While cows can be destructive, they can also be effective management tools for improving land health. We talk to Rodrigo Sierra Corona about his work to improve grasslands and preserve species at the Santa Lucia Conservancy.
What would it mean for camping, hiking, hunting, fishing, and wildlife if there were mining in the national forest? What would be the downstream consequences for communities? We talk to two experts.
Quivira Coalition leader and regenerative agriculture proponent, Kate Greenberg is Commissioner of Agriculture for the state of Colorado. We talk about taking a regenerative and “Radical Center” approach in government.
What happens when an agricultural community has sold their water rights and can no longer exercise their livelihoods? We talk to Ed Roberson, conservationist and host of the Mountain and Prairie Podcast.
Emmanuel Karisa Baya combines traditional Kenyan farming with organic and permaculture on a farm that supports orphans and poor children, and engages the community in low-cost, healthy-soil food production–and all the while building a loving relationship with soil, animals, and people.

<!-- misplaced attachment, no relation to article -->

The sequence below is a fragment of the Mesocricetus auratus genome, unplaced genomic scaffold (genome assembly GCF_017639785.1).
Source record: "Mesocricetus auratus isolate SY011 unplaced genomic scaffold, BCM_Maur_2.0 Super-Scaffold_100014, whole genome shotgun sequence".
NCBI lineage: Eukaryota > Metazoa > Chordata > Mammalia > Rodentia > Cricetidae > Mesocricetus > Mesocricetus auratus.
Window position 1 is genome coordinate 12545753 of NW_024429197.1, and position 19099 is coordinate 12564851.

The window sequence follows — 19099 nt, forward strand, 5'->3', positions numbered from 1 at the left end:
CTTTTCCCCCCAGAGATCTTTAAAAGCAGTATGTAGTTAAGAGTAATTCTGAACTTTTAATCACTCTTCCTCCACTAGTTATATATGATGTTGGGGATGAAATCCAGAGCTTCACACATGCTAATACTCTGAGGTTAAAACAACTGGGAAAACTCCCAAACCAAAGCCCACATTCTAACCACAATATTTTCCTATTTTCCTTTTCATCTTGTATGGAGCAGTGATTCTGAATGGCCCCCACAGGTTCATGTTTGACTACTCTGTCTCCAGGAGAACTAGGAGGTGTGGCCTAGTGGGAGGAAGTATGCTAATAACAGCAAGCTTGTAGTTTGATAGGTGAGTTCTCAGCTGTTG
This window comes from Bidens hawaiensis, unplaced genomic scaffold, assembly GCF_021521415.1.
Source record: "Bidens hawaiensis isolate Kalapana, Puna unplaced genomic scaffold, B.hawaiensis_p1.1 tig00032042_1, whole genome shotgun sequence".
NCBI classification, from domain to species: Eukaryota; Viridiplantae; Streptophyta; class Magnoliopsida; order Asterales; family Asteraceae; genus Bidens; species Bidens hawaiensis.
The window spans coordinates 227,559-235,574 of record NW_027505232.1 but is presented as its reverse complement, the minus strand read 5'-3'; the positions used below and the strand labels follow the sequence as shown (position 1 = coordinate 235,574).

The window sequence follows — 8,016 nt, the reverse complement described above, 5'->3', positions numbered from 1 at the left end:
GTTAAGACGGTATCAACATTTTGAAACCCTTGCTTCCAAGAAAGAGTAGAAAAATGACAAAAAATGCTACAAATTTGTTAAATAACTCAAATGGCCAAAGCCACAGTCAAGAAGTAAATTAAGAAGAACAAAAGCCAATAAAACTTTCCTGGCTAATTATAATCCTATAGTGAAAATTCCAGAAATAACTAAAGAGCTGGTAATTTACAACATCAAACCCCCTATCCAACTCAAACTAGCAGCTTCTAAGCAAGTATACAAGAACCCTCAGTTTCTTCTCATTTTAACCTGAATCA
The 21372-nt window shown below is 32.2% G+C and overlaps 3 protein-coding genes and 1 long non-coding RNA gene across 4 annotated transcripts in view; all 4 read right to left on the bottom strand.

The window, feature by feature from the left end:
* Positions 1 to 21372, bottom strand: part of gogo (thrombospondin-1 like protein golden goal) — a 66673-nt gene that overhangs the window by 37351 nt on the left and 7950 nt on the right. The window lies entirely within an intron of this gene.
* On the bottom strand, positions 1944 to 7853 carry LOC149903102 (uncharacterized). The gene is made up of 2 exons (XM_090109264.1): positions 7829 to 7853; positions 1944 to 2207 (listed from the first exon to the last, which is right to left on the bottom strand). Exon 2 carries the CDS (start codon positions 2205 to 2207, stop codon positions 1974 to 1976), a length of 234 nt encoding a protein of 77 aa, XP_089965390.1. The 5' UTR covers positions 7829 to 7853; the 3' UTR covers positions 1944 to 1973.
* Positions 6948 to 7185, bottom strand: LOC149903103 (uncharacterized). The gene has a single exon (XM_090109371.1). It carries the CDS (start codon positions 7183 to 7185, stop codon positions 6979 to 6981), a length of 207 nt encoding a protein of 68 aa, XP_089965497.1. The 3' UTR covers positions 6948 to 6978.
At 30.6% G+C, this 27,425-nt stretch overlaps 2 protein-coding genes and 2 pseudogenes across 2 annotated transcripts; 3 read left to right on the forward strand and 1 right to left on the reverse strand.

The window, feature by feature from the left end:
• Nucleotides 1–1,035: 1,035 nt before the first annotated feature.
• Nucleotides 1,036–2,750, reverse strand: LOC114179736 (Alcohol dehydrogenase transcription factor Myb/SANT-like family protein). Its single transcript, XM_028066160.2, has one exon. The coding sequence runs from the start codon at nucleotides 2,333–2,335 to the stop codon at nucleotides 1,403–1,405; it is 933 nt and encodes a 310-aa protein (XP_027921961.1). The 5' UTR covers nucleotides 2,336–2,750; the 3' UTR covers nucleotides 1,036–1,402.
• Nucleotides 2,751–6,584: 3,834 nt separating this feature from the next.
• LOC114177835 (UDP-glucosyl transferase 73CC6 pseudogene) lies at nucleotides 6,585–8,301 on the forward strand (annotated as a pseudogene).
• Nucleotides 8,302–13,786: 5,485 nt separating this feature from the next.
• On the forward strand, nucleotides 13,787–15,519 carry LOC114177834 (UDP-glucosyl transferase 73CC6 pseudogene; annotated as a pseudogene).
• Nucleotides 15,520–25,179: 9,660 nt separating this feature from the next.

Healthy soil is a win-win for everyone, but converting from conventional to regenerative agriculture is a process that needs to be incentivized. Land Core is an organization that’s doing just that. We talk to founders Aria McLauchlan and Harley Cross.
Industrial agriculture looks like it’s alive, but often the soil is dead, animals are living in excruciating conditions, and the food looks good but is not as nutritious as food grown from living soils in humane circumstances. Is it eating our brains?
Three mothers paddle down the Gila River after the deaths of their teenage children, following the path the kids had chosen as environmental advocates for the river and surrounding wilderness.
That’s the name of Leah Penniman‘s new book, and it’s a profound and wide-ranging exploration of everything from the practical details of how to start a farm, to the rich history of African-heritage farming.
For over a hundred years, there have been attempts to damn and divert the Gila river in NM, and so far none of them has succeeded. We explore the potential ecological and economic impacts of the current proposed diversion.